Stomp the yard part 1 hd The

Stomp the yard part 1 hd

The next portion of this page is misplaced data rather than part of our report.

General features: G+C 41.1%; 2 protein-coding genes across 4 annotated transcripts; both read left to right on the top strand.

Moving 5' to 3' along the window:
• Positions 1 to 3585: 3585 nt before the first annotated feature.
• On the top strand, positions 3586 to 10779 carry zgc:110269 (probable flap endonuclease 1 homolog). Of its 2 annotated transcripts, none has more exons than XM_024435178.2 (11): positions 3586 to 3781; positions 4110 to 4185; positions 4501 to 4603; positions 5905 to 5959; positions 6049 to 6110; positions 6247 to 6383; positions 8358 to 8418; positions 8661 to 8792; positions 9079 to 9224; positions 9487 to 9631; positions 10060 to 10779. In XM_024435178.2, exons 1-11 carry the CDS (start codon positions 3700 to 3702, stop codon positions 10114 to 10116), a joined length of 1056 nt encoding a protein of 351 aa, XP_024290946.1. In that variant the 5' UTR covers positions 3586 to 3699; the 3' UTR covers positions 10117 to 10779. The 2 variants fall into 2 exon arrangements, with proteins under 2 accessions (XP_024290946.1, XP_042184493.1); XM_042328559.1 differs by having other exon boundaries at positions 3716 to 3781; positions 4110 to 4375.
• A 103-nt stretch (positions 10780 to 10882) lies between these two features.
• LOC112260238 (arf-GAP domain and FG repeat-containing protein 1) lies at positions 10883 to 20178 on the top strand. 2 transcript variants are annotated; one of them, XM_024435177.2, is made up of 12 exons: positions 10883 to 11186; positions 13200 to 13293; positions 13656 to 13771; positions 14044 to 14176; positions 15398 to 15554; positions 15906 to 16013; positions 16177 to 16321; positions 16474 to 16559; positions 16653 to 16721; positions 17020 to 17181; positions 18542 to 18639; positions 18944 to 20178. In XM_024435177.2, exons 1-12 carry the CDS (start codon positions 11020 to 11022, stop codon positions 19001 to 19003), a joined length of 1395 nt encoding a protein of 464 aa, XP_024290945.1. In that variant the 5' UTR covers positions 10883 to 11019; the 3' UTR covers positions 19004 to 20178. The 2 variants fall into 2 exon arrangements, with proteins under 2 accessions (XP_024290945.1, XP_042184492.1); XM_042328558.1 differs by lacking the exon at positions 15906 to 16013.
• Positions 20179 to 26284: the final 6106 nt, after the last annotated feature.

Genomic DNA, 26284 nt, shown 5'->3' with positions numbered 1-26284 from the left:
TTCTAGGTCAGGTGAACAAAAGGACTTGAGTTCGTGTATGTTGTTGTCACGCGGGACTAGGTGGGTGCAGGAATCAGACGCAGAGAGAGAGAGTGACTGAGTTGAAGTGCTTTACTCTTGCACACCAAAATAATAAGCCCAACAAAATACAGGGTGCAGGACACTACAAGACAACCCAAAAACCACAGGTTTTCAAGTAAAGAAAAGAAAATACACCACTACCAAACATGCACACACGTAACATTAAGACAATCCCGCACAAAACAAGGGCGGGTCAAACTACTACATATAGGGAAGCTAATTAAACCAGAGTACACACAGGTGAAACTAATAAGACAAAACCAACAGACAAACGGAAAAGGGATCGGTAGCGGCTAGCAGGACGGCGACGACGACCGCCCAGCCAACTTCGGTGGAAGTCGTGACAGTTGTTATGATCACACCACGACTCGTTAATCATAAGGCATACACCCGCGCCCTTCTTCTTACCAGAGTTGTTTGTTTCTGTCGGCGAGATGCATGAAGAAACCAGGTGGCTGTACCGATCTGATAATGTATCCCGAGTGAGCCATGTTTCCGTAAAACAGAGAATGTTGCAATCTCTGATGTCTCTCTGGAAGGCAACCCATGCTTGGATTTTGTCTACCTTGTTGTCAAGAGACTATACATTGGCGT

The internal political machinations in Sparta are pure invention. The pass at Thermopylae is shown as a very narrow cleft between vertical rock faces, more appropriate for the canyon country of southern Utah than to the actual topography of this region of Greece. The 300 are shown marching south out of Sparta with Mt. Taygetos on the right whereas Thermopylae is north of Sparta. Fantasy animals appear from time to time-a huge wolf-like creature confronting the boy Leonidas, and monstrous rhinocerous creatures and elephants at Thermopylae. This is far-fetched stuff, and it bordered on the amusing as the Greeks forced the elephants off high cliffs to fall into the sea. I was not as much concerned about the actual absence of such cliffs at Thermopylae as I wondered how in the world Xerxes transported those elephants across the Hellespont. Of course, they may have come by of this. The Asians, in particular Xerxes chillingly played by the Brazilian actor Rodrigo Santoro, are portrayed as the embodiment of evil and mindless tyranny, as opposed to the Spartans who represent freedom and justice. This stark dichotomy is unfortunate. It is an unnecessary misrepresentation of both Persians and Greeks to have set up both sides in unrelieved black and white: the East as sordid, evil, and dark, while the West represents beauty and light. I do not read into this, as some have, a subliminal commentary on current events, but Ill bet that this film will not be shown in Tehran. Indeed, the racist implications of the film have already been condemned by Iranians who have not even seen it. And Leonidas dramatically portrayed by the Scottish actor Gerard Butler became more single-dimensioned as the film wore on. There were early sparks of humanity in Leonidas relationship with his wife and son, and in his efforts to persuade both men and gods of the importance of his mission, but he eventually became transformed into a simple killing machine. This is to be regretted, as Butler is a skilled actor encumbered by a pedestrian script. Only occasionally did the cardboard characterizations yield to some humanity: at the conclusion of the initial phase of the struggle at Thermopylae-which resulted in huge Persian losses-one Spartan turned to another and remarked, A helluva good start. And there was a touching moment when a Spartan officer, having witnessed the decapitation of his son in the struggle, commented that his grief was compounded by the fact that he had never told his son how much he loved him. The film would have benefited from more such human touches. There is the answer Leonidas gave to Xerxes demand that the Spartans lay down their stomp the yard part 1 hd Come and take them. The screen writers did their homework in preserving many famous sayings attributed to the Spartans, who were noted in antiquity for their laconic style of speaking. Plutarch, the Greek writer of the Roman period, wrote a long essay, Sayings of the Spartans, and the films writers appear to have read through these. For example, on two occasions stomp the yard part 1 hd the sky was darkened by the dense shower of Persians arrows, Spartans quipped Well, well just have to fight in the shade. Spartan mothers are said to have instructed their sons to Come back carrying your shield, or being carried upon it. In the film Gorgo thus enjoined Leonidas. And there is the answer Leonidas gave to Xerxes demand that the Spartans lay down their arms: Come and take them. In Greek the phrase is molon labe. It is part of an inscription that adorns a colossal statue of Leonidas that can be found near the center of modern Sparta. The screenwriters put the words into Leonidas own mouth when the Persian envoys demand surrender, even though Herodotus has the exchange between Xerxes and Leonidas in written messages. For dramatic reasons I rather liked the film version. In sum, 300 cannot be stomp the yard part 1 hd seriously as an historical epic. It reveals no insights into the history of the long-term struggle between Greeks and Persians beyond the well-known fact that the Spartans were excellent fighters. It tells us nothing about the relationships among the Greeks themselves. It is inaccurate in its depictions of myriad details. And it does history and the Persians a real disservice in portraying the Asians entirely as degenerates. The standard disclaimer in the final credits tells us that any resemblance to real persons living or dead is coincidental and unintended. Rarely has a disclaimer been more accurate. The film is technically exciting and dramatically dumb.

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